This was the boarding house for those that wanted to stay and enjoy the
fishing, swimming, or hunting longer.  It is now the park's administrative offices.

In 1913, 17,000 acres, or 60-square miles of iron works land was sold to the state for $29,827 to create the Michaux State Forest. In 1933, Franklin Roosevelt had the Civilian Conservation Corps come in to provide work and training for young men 18-25 during the Great Depression. The crew of 200 started with a tent camp, then built barracks for themselves, the area roads, telephone lines, built the state park, and reforested the surrounding lands that had been stripped.

Perhaps conservation goes too far when this huge hornet nest is
left hanging outside the park office window.

In 1941, 250 acres of Bunker Hill Farm, one of the farms that had grown food and animal feed for the iron works and company town, was used for the construction of a prisoner-of-war camp. This was used for the holding and interrogation of German U-boat crews and Japanese prisoners until the end of the war in 1945.

The apple tree was buzzing with bees enjoying the beautiful blossoms.

 Today, here in Oklahoma, is a good day to hunker down.  The wind continues at 35 mph. with gusts today up to 45 mph. Forget keeping a canoe under control.  Even a screen door is a challenge.  This foolishness is supposed to continue every day for the next week.

Tuesday, May 22, 2012

Fuller/Laurel - 2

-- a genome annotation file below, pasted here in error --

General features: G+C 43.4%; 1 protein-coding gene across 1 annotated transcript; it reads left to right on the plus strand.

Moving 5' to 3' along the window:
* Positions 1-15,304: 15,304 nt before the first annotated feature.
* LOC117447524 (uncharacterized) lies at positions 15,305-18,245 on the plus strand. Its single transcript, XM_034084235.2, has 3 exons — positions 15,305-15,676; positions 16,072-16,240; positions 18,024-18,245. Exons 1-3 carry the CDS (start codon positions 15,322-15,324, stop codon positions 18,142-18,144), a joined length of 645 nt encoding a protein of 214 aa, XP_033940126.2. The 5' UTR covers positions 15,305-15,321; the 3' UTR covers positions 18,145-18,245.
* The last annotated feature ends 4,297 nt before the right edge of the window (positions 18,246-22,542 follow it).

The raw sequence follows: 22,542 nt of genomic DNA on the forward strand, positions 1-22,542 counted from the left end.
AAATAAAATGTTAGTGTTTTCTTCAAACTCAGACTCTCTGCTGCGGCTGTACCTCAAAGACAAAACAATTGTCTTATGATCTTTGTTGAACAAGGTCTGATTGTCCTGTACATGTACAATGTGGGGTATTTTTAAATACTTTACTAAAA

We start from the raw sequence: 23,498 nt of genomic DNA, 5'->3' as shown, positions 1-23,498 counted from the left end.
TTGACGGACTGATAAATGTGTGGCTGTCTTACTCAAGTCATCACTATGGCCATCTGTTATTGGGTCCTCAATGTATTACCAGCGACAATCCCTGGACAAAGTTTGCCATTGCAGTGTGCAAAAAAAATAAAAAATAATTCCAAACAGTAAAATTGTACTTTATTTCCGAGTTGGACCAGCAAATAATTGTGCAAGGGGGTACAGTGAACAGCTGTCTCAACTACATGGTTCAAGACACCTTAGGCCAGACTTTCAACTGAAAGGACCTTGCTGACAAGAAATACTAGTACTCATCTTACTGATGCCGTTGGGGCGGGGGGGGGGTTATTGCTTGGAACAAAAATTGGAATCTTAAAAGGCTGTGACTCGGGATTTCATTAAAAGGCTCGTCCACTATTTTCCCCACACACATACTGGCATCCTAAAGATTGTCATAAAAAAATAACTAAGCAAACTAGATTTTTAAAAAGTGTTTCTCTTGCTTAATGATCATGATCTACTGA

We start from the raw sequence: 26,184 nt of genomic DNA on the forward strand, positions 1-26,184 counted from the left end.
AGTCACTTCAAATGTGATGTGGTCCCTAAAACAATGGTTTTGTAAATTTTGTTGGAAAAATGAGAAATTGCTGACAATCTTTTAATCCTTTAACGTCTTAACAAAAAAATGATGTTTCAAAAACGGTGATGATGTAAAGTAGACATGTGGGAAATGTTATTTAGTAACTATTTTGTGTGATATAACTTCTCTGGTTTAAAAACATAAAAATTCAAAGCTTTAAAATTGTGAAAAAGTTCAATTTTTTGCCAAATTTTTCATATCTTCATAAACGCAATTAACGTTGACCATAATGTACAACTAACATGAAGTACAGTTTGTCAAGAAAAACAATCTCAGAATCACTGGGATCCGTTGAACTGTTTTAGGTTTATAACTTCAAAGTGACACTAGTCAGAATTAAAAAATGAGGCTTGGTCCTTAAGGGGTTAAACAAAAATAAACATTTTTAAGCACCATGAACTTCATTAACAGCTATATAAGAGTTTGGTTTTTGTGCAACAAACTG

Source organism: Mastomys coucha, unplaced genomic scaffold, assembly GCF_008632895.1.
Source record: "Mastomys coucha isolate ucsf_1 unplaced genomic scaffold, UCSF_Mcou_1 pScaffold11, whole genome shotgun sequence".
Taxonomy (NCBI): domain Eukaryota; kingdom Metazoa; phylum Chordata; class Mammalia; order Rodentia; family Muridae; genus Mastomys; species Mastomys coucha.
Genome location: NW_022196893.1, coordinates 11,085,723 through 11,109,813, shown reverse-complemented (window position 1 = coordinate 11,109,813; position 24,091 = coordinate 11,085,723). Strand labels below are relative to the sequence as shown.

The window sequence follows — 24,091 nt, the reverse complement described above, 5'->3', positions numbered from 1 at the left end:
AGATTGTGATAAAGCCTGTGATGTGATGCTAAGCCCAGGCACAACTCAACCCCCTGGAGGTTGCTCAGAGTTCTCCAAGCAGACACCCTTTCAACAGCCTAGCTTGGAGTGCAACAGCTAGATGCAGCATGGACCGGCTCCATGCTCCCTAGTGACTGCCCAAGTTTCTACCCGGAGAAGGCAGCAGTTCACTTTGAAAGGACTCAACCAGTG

Wild apple trees blooming in the woods.

Driving into Pine Grove Furnace (PGF) we nearly collided with a wild turkey that flew across in front of our windshield. I had aspirations of a picture, but she hit the ground running and just kept on going.

Both lakes were created as part of the Pine Grove Furnace operation, but their uses diversified over the years until near the end the two train track spurs that ran into the furnace also brought trainloads of people from as far away as Philadelphia and Baltimore to enjoy the recreational facilities they had built around the lakes. These included fishing, swimming on the Fuller Lake beach, boarding houses for longer stays, and even rental log cabins, many of which still stand as private homes and cottages.

Pine Grove's blast furnace was filled with alternate layers of charcoal,
iron ore, and limestone.  Forced air would elevate temperatures to between
2,600 and 3,000 deg. F.  Molten iron would settle to the bottom.

Mouth of the furnace.  Slag would be raked from the upper doors, and
iron would run from the bottom into forms for iron pigs.

Laurel Lake was created by damming the confluence of Mountain Creek and Sage Run, and was used to run the waterwheel at the Laurel Forge. In the winter, ice was cut from the lake and stored in an icehouse built into the hill on the south side of the lake. The ice would then be carried by train to Baltimore.

Pine Grove Furnace was operated from 1764 to 1895, with the rail service coming in 1870. Three partners started the iron works along Mountain Creek. Besides creating iron pigs or ingots, they produced tinplate for stoves, iron kettles, fireplace hardware, and possibly munitions during the American Revolution. In 1782, Michael Ege purchased the iron works.  His business grew over 32 years until he was sole proprietor of Pine Grove, Cumberland, Holly, and Carlisle iron works.
Iron Master's Mansion, now a youth hostel on Appalachian Trail.

Pine Grove was inherited by his eldest son, Peter Ege. In 1829, Peter built the iron master’s English Tudor mansion for his wife, Jane Arthur Ege, who died in 1841 and was buried at the Pine Grove cemetery. Years later, the mansion would serve as a link in the underground railroad to free slaves escaping from the South.

Jane Ege, born two years before our Declaration of Independence,
resting near the lake since 20 years before the Civil War.